Moreover, there is an effort of harmonizing Commonwealth, state and territory OHS legislation in order to enhance safety results, lower conformity costs in addition to improving regulatory efficacy. An element of this effort has encompassed setting up Safe Work Australia (SWA), which is a regulatory body with the responsibility of development of national OHS policy along with preparation of model legislation. From the time it was set up within 2009, Safe Work Australia has published a model Work Health and Safety Bill, model Regulations, as well as model Codes of Practice in several regions. In addition, the Commonwealth and also states and territories, has devoted to the implementation of the ultimate editions of the SWA Bill, SWA Regulations, and SWA Codes of Practice (Waleters, 2008).
Duties of an Employer
All Australian employers are supposed to have an updated employees’ compensation policy that covers all their employees. Under the Occupational Health & Safety Act 2000, employers have duties for their employees and any other individual who might be present at their workplace. In OH&S Act, S 8(1), an employer is supposed to make sure that health, safety and also welfare at work of all the workers of the employer. This entails that the employer should make sure that safety hazards are eradicated or controlled, employees are offered all safety gears required to carry out their jobs, information, training as well as supervision are offered, safety processes are formulated for any machinery or substance being utilized within the workplace, the workplace and also its layout does not put employees at risk and in this case areas that are supposed to be considered include noise, dust, lighting, ventilation, rough or slippery surface, electrical installation and leads, traffic movement as well as common housekeeping. Furthermore, employers should make sure that employees’ facilities, for example kitchen, toilet, washing and also changing facilities if suitable are sufficient (Hopkins, 2010).
Division 2of the Occupational Health & Safety Act 2000 obligates the employers to have consultations with their employees when decisions likely to have an effect on their health and safety are being taken into consideration. Generally, there are three alternatives for the employers to make consultations and they include, OHS committee, OHS representatives along with further arrangements agreed between the employer and employees. OH&S Act S 8(2) obligates employers to makes sure than people other than their employees have no risk of being exposed to workplace risks and these people encompass contractors, clients in addition to visitors (Hopkins, 2010).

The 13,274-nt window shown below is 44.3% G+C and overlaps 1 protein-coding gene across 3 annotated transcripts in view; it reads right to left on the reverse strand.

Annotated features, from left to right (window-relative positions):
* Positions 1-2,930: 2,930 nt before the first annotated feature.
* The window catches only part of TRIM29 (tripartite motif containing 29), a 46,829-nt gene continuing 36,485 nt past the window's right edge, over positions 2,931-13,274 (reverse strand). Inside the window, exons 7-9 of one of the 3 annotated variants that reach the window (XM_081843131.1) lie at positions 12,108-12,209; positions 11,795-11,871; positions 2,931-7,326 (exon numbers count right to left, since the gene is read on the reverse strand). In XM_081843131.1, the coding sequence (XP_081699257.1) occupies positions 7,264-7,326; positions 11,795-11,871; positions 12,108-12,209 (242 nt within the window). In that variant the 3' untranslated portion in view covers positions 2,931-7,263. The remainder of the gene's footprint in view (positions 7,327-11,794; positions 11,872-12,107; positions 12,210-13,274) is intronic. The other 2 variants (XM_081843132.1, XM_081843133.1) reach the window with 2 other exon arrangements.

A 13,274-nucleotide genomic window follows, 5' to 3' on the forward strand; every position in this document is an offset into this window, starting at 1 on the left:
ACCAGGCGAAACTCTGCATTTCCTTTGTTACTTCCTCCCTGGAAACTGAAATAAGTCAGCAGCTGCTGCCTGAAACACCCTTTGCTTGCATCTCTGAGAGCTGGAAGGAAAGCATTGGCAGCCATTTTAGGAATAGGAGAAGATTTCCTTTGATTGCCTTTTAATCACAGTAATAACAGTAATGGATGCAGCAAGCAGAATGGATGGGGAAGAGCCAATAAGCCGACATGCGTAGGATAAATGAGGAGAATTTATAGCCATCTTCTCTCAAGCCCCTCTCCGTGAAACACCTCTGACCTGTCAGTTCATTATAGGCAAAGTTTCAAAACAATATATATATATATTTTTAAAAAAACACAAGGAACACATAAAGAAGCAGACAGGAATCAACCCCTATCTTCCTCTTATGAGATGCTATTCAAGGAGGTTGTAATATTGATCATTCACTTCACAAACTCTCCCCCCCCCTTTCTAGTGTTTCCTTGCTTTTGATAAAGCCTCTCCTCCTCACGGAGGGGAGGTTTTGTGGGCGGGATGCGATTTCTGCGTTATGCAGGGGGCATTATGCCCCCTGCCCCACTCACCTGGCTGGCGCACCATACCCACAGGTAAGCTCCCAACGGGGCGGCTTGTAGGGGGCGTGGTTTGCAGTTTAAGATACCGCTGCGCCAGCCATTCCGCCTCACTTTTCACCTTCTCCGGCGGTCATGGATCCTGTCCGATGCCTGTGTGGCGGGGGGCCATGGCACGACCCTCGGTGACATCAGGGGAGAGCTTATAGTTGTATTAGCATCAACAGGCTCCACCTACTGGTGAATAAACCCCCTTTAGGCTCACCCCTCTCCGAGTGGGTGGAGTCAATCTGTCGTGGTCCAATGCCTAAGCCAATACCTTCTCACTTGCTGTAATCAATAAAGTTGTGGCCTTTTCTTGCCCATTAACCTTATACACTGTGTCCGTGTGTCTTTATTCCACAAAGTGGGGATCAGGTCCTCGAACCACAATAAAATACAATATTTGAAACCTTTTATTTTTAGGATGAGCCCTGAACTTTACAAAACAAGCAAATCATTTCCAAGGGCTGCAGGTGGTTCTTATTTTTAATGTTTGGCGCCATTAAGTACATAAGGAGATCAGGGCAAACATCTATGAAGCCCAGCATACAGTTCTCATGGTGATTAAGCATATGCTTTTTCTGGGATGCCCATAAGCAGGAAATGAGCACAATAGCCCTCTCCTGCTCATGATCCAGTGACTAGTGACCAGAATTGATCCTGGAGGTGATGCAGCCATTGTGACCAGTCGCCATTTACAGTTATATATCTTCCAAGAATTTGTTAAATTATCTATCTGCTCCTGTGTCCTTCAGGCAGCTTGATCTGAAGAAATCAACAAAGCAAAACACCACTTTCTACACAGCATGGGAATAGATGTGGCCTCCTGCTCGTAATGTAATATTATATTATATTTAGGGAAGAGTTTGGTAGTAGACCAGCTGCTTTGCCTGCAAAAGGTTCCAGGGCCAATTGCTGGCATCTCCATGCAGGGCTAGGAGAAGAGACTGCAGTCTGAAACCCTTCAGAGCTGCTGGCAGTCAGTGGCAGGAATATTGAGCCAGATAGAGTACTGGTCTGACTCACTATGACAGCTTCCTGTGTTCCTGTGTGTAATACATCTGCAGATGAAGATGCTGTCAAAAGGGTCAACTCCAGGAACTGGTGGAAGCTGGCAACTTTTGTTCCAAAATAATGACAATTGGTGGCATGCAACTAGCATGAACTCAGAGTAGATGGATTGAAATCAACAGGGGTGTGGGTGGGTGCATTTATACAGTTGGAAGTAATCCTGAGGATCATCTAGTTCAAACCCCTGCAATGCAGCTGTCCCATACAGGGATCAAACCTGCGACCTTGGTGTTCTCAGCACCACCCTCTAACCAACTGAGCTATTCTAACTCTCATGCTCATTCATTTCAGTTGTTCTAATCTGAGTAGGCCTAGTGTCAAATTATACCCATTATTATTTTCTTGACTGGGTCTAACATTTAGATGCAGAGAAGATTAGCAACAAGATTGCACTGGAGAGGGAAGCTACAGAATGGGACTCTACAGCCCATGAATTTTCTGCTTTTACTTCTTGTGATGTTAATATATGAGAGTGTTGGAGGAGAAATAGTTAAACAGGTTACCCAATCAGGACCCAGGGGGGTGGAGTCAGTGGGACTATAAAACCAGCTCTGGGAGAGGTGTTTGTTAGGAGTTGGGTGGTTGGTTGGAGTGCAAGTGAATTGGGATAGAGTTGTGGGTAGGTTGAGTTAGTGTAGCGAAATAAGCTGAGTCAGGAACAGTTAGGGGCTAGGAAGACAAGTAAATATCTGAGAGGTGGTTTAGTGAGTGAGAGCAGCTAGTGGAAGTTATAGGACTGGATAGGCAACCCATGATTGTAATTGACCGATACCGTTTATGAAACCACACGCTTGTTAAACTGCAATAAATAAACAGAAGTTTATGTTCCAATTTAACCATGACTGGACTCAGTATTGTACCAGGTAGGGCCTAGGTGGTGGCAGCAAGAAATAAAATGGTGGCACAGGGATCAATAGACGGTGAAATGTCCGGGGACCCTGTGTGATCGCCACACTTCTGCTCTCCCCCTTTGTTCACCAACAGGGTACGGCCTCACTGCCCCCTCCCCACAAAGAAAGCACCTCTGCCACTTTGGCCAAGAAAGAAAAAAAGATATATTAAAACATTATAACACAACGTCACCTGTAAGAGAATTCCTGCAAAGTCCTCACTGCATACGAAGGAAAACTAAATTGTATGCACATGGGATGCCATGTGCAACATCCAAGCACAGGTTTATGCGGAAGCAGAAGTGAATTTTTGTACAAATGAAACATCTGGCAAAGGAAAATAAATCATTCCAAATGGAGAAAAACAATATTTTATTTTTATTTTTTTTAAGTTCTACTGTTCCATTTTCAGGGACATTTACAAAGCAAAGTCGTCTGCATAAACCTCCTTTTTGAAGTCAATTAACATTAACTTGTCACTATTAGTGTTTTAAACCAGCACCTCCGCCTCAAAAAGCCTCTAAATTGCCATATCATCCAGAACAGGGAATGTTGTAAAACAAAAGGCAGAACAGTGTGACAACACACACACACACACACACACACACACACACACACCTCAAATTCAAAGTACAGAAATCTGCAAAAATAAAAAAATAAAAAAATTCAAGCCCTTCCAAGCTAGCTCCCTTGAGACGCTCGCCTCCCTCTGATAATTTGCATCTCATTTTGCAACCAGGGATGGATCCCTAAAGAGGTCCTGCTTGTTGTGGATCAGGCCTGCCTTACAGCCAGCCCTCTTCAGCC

When Employers Should Consult their Employees
Employers are obligated to make consultations with their employees during the assessment of the risks within workplace and measures being considered in order to control these risks. This is because it is regularly the employees who are more knowledgeable regarding these risks and they also have ideas for reducing the risks seeing as they work within the workplace more than the employer. The employers are also supposed to consult the employees when changes to workplace are being considered, buying new machines or materials for the workplace and also during consideration of sufficiency of workplace amenities (Roughton, 2002).
All employers are obligated to pay basic employees compensation payments. For example, NSW Workers Compensation Scheme is financed through the premiums that employers pay and offers medical and fiscal support to employees who have been injured. Basically, the base of the Workers compensation insurance premiums takes on several aspects and they consist of industry the employer is operating in and the total sum of the employer’s yearly wages and the dust diseases levy. The money the employer pays is geared to paying the compensation for employees who get injured and are not able to work for whatsoever reason. In addition, in regard to wage record, employers are obligated to give their employees wage estimation in two months at the beginning of the policy phase. Employers are obligated to give a declaration of actual wages paid in two months at the end of the policy phase. All employers should maintain wage records that have paid for the preceding seven years (Lewis, 2006).